I think it is just terrible that a young man’s life can be taken so horribly.  The president, 46 years old, using his life in such a useful way.  I feel sorry for Mrs. Kennedy only 34 and her two young children, Caroline to be 6 next Wednesday and John Jr. to be 3 on Monday, the day of the funeral.

Friday night I entertained myself by baking a cake and cutting my hair.  I went to bed that night trying to forget about the horrible thing that had happened that day. How do you forget the assassination of the President of the United States?  You just don’t that’s all.  I finally got to sleep and woke up Saturday morning wishing it was a dream.

By Saturday night they said they clinched the case.  Lee Oswald assassinated President John F. Kennedy.  By the way Governor of Texas lived but was seriously injured.   My friend, Ginny, and I sat in my house and read the early edition of the Sunday paper.  After Ginny left, I broke up something terrible.  I cried and I cried over again.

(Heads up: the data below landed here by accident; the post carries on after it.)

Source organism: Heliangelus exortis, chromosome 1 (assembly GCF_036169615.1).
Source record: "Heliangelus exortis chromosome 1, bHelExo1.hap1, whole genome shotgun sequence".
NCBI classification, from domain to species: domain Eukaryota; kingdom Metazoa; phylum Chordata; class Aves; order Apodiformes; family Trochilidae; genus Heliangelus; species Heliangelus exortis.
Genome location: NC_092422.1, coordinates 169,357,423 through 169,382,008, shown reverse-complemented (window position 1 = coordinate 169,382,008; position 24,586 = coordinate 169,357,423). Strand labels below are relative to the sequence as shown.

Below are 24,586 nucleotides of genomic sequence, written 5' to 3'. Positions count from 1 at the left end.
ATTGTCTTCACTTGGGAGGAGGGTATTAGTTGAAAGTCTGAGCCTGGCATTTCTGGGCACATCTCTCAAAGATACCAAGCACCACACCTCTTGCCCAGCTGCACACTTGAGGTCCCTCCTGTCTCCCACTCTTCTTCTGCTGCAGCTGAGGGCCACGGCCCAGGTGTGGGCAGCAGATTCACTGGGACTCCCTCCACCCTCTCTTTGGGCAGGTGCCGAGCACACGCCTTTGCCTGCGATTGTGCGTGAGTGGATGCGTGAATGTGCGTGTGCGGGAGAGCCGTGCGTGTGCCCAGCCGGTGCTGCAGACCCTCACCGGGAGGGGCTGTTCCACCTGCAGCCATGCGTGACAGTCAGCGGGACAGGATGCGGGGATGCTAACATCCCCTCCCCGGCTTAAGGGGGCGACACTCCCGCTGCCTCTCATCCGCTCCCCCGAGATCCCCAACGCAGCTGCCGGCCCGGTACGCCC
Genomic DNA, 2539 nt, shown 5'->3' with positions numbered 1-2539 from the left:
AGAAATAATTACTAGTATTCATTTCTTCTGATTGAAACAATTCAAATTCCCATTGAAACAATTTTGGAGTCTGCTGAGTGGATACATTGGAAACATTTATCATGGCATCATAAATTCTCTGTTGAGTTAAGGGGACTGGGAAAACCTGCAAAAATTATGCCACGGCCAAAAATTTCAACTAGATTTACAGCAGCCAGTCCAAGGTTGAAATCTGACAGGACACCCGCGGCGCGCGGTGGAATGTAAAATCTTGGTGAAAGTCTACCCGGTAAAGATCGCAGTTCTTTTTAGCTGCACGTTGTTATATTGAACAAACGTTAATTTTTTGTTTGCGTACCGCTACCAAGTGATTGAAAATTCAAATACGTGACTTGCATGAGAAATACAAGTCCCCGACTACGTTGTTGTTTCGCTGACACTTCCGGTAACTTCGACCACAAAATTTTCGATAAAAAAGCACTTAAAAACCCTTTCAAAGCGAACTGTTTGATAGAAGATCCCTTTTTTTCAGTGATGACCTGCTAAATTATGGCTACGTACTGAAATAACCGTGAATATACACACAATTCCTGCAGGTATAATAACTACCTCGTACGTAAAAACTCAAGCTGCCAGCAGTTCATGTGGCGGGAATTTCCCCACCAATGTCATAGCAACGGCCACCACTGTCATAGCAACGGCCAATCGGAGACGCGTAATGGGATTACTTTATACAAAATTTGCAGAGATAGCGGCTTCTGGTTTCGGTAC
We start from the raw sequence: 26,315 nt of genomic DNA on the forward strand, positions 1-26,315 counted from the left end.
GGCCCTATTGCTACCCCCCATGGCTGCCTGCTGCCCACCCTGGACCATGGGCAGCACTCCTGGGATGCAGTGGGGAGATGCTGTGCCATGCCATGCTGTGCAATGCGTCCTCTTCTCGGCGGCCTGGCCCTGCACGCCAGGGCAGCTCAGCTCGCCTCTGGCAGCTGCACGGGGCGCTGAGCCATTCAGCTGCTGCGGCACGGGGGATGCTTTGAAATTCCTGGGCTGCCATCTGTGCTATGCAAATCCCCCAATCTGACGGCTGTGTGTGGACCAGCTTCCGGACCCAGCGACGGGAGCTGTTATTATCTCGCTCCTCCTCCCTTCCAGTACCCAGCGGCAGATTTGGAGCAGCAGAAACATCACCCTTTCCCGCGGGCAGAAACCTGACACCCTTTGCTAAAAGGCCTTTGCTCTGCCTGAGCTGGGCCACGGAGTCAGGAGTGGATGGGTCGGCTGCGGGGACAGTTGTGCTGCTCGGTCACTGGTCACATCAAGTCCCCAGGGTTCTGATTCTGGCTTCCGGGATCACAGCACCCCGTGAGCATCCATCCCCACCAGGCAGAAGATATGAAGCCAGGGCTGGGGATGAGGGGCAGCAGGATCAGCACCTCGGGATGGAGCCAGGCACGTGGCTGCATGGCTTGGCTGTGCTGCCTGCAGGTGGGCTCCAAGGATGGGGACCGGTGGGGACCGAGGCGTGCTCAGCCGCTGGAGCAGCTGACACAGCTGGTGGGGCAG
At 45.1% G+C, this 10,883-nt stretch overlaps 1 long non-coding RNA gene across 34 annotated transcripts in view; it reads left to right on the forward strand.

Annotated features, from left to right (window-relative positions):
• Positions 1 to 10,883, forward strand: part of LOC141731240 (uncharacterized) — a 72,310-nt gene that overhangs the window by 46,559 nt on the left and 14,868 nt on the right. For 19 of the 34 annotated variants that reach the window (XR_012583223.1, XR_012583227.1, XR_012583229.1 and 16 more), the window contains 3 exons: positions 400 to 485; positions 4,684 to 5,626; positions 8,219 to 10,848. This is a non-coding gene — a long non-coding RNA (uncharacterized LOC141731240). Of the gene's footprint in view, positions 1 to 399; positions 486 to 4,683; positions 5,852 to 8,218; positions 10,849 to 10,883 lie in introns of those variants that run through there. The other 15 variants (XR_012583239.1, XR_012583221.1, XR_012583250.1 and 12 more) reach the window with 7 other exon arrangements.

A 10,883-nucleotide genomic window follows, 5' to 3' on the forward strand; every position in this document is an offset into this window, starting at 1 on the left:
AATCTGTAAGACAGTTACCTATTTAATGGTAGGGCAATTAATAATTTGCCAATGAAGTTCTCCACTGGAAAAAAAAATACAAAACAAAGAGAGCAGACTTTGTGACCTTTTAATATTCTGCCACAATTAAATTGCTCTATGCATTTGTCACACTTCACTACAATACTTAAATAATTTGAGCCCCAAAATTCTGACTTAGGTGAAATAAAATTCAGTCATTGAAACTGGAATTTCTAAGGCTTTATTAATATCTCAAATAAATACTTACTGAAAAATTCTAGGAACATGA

I said all kinds of things about Oswald perhaps is shouldn’t have said.  They said that he wanted to get citizenship in Russia and after not being able to obtain it, he got a government loan for he and his Russian wife to come to the United States.  I wondered out loud what in the world was wrong with our government for letting people like this back into the United States.  Oswald gave papers out about communism and Cuba and Castro.  If all this was so wonderful, why didn’t he stay in Russia or Cuba, probably because they didn’t want him.  It isn’t fair that because some goof who wants to be a communist decides to pull his trigger finger that our president is dead.

In the 1960 election I wasn’t for Kennedy.  My parents were for Nixon and since I lived in a republican town most of my friends were for Nixon, and I was too.  One man made a record called First Family.  The record was goofy and hilarious. I enjoyed it tremendously.  Right now I don’t know that I will ever play it again. One thing I didn’t realize was that in the 3 years Kennedy had been president was how much I had come to respect him.